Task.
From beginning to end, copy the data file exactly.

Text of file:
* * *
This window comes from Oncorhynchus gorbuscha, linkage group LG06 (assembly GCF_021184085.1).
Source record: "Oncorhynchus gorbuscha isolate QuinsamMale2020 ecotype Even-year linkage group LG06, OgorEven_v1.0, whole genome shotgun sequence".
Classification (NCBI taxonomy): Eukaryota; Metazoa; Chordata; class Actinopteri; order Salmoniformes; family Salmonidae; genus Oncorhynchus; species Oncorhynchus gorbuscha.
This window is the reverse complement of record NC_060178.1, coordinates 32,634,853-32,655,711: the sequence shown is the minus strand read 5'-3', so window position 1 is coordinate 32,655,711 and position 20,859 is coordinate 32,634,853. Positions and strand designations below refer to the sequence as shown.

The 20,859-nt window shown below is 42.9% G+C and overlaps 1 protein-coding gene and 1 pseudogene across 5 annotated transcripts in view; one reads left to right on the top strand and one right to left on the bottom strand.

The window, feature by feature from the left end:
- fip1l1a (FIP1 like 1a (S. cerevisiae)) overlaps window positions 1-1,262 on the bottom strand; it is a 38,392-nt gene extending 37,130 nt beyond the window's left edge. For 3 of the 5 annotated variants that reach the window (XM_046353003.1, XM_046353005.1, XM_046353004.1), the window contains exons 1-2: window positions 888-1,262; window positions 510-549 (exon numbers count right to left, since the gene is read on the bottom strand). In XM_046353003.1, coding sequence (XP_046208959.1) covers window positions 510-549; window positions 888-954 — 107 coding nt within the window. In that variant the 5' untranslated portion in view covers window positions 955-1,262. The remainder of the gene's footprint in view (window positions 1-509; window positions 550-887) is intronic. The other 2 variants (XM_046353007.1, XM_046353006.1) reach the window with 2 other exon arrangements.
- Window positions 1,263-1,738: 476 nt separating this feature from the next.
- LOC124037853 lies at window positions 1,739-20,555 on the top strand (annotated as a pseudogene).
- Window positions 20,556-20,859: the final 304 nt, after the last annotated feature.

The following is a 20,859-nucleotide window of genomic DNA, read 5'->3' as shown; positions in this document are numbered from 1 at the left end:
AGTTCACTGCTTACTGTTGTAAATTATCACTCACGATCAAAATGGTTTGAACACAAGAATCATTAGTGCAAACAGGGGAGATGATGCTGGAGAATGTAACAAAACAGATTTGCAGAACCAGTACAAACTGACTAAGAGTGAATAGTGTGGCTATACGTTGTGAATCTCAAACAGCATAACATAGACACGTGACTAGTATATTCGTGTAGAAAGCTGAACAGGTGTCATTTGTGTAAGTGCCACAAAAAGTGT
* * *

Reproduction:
This window comes from Oncorhynchus gorbuscha, linkage group LG06 (assembly GCF_021184085.1).
Source record: "Oncorhynchus gorbuscha isolate QuinsamMale2020 ecotype Even-year linkage group LG06, OgorEven_v1.0, whole genome shotgun sequence".
Classification (NCBI taxonomy): Eukaryota; Metazoa; Chordata; class Actinopteri; order Salmoniformes; family Salmonidae; genus Oncorhynchus; species Oncorhynchus gorbuscha.
This window is the reverse complement of record NC_060178.1, coordinates 32,634,853-32,655,711: the sequence shown is the minus strand read 5'-3', so window position 1 is coordinate 32,655,711 and position 20,859 is coordinate 32,634,853. Positions and strand designations below refer to the sequence as shown.

The 20,859-nt window shown below is 42.9% G+C and overlaps 1 protein-coding gene and 1 pseudogene across 5 annotated transcripts in view; one reads left to right on the top strand and one right to left on the bottom strand.

The window, feature by feature from the left end:
- fip1l1a (FIP1 like 1a (S. cerevisiae)) overlaps window positions 1-1,262 on the bottom strand; it is a 38,392-nt gene extending 37,130 nt beyond the window's left edge. For 3 of the 5 annotated variants that reach the window (XM_046353003.1, XM_046353005.1, XM_046353004.1), the window contains exons 1-2: window positions 888-1,262; window positions 510-549 (exon numbers count right to left, since the gene is read on the bottom strand). In XM_046353003.1, coding sequence (XP_046208959.1) covers window positions 510-549; window positions 888-954 — 107 coding nt within the window. In that variant the 5' untranslated portion in view covers window positions 955-1,262. The remainder of the gene's footprint in view (window positions 1-509; window positions 550-887) is intronic. The other 2 variants (XM_046353007.1, XM_046353006.1) reach the window with 2 other exon arrangements.
- Window positions 1,263-1,738: 476 nt separating this feature from the next.
- LOC124037853 lies at window positions 1,739-20,555 on the top strand (annotated as a pseudogene).
- Window positions 20,556-20,859: the final 304 nt, after the last annotated feature.

The following is a 20,859-nucleotide window of genomic DNA, read 5'->3' as shown; positions in this document are numbered from 1 at the left end:
AGTTCACTGCTTACTGTTGTAAATTATCACTCACGATCAAAATGGTTTGAACACAAGAATCATTAGTGCAAACAGGGGAGATGATGCTGGAGAATGTAACAAAACAGATTTGCAGAACCAGTACAAACTGACTAAGAGTGAATAGTGTGGCTATACGTTGTGAATCTCAAACAGCATAACATAGACACGTGACTAGTATATTCGTGTAGAAAGCTGAACAGGTGTCATTTGTGTAAGTGCCACAAAAAGTGT